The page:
K. S. Kyosuke (729550) | more than 5 years ago | (#29513787)

And the introduce Chinese Needle Snakes when you're overrun with lizards, yes?

And when you're overrun with Chinese Needle Snakes, introduce more Chinese fast food restaurants.

Re:Turn in into advantage ! (2, Funny)

jimicus (737525) | more than 5 years ago | (#29513875)

No, you introduce gorillas. They thrive on snake meat.

Re:Turn in into advantage ! (1)

K. S. Kyosuke (729550) | more than 5 years ago | (#29513909)

OK, OK, the China fast foods come after the gorillas...

Re:Turn in into advantage ! (0)

Anonymous Coward | more than 5 years ago | (#29513951)

What happens to the Gorillas when winter comes?

Re:Turn in into advantage ! (3, Informative)

Gori (526248) | more than 5 years ago | (#29513709)

That has been tried a number of times, and each time ended in a epic fail. For a case study, talk to any Aussie about Rabbits http://en.wikipedia.org/wiki/Rabbits_in_Australia [wikipedia.org] or about the cane toad see http://en.wikipedia.org/wiki/Cane_toad [wikipedia.org]

Re:Turn in into advantage ! (0)

Anonymous Coward | more than 5 years ago | (#29513837)

Or goats or horses or camels or rats or or or...

Maybe Australia should return the favour - Kangaroos in Kansas, Emus in Iowa

Re:Turn in into advantage ! (3, Informative)

Fotherington (962601) | more than 5 years ago | (#29513935)

Looking at the Wikipedia article [wikipedia.org] , both your examples involve vertebrates, which are definitely a bad idea (it also mentions the introduction of mongooses to Hawaii). Biological pest control using e.g. insects [wikipedia.org] , or fungi [wikipedia.org] targetting the undesirable species can work very effectively if research is put in [udel.edu] to make sure that the native species won't be affected.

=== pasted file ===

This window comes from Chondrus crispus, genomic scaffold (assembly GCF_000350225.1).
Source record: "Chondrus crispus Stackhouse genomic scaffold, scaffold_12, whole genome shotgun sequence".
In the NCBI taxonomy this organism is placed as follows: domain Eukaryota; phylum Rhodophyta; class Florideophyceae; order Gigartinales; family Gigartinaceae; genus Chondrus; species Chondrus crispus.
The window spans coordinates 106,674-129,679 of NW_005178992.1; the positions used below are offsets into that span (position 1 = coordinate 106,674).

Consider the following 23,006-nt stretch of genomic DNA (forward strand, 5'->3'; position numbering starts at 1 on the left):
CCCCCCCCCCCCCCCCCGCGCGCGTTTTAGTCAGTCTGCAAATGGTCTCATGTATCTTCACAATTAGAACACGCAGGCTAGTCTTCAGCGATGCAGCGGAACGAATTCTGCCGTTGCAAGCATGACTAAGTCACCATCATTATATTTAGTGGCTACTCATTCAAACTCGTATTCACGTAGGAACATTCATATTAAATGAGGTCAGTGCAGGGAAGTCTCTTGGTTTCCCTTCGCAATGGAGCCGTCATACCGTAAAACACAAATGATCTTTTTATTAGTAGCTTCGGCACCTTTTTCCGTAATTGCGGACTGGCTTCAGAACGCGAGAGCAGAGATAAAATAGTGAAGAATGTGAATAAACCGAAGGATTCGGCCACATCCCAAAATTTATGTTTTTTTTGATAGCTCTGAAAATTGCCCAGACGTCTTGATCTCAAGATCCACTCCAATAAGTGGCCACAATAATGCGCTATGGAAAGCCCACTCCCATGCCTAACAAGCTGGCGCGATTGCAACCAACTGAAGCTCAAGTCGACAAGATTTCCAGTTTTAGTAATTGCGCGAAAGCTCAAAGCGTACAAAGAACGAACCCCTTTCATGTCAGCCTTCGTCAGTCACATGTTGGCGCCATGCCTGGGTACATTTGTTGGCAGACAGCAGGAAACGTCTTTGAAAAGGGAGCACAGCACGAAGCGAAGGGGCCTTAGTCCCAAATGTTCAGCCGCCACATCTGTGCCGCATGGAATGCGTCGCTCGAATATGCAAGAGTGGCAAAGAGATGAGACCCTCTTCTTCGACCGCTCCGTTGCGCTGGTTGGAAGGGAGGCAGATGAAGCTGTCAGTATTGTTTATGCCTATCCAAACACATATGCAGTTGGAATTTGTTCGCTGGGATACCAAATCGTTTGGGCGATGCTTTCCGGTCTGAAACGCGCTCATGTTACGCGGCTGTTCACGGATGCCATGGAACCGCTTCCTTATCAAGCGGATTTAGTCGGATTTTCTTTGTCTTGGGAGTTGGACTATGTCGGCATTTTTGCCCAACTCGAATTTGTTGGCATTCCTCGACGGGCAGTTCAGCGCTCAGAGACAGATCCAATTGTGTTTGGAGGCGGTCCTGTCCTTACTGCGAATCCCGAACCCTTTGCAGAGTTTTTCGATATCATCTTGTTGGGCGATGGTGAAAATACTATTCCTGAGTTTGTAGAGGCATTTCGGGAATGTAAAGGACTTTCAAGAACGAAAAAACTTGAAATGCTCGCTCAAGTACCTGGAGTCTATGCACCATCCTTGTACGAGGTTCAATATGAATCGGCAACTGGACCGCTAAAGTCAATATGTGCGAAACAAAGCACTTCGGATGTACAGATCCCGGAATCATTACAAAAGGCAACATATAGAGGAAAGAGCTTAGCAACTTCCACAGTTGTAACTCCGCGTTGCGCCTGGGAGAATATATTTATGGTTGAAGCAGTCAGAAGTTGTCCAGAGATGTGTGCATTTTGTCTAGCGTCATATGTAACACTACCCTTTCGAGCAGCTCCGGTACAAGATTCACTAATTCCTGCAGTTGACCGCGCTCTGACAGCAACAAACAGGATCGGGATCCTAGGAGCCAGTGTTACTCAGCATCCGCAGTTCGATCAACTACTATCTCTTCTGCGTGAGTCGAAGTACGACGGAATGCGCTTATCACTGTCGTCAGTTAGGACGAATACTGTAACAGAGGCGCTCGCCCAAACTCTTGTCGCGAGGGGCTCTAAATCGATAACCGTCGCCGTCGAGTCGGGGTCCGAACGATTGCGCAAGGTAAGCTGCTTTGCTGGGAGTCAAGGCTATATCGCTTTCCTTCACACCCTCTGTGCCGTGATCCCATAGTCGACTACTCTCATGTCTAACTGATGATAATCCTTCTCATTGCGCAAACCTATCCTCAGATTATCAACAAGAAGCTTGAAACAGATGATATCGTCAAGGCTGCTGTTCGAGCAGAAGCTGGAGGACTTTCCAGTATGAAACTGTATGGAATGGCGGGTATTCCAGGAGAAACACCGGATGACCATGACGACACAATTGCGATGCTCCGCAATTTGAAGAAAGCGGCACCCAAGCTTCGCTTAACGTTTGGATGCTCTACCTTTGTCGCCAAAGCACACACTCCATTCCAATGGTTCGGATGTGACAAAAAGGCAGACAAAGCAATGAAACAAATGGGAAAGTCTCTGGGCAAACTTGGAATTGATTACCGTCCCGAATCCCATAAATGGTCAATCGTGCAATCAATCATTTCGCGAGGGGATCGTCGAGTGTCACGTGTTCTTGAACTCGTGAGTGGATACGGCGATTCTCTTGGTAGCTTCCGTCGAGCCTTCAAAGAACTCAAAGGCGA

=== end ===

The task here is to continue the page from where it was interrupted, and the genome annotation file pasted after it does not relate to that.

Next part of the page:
Re:Turn in into advantage ! (1)

don_carnage (145494) | more than 5 years ago | (#29513775)

But then we'll need something to eat the lizards!

Re:Turn in into advantage ! (1)

slinks (1627039) | more than 5 years ago | (#29513883)

But then we'll need something to eat the lizards!

then we get snake eating gorillas and let winter take care of the rest!

Re:Turn in into advantage ! (2, Interesting)

Anonymous Coward | more than 5 years ago | (#29513685)

Didn't TFS say that this weed burns unusually hot? Sounds perfect for a fuel source.

Re:Turn in into advantage ! (4, Informative)

arielCo (995647) | more than 5 years ago | (#29513791)

Thing is, it does a lot more damage than the dreaded corn plantations [nps.gov] :

ECOLOGICAL THREAT Cogon grass can invade and overtake disturbed ecosystems, forming a dense mat of thatch and leaves that makes it nearly impossible for other plants to coexist. Large infestations of cogon grass can alter the normal fire regime of a fire-driven ecosystem by causing more frequent and intense fires that injure or destroy native plants. Cogon grass displaces a large variety of native plant species used by native animals (e.g., insects, mammals, and birds) as forage, host plants and shelter. Some ground-nesting species have also been known to be displaced due to the dense cover that cogon grass creates.

Also, it won't just stay together in a patch but it reaches out [wikipedia.org] . WP dixit:

It spreads both through small seeds, which are easily carried by the wind, and rhizomes which can be transported by tilling equipment and in soil transport.

Nasty thing.

Re:Turn in into advantage ! (1)

mpe (36238) | more than 5 years ago | (#29513881)

If it is that resilient and fast growing, you will not be able to control it anyhow. Many, many examples of invasive species throughout the world show this. So, just learn how to harvest it and make biodiesel/biogas/electricity out of it.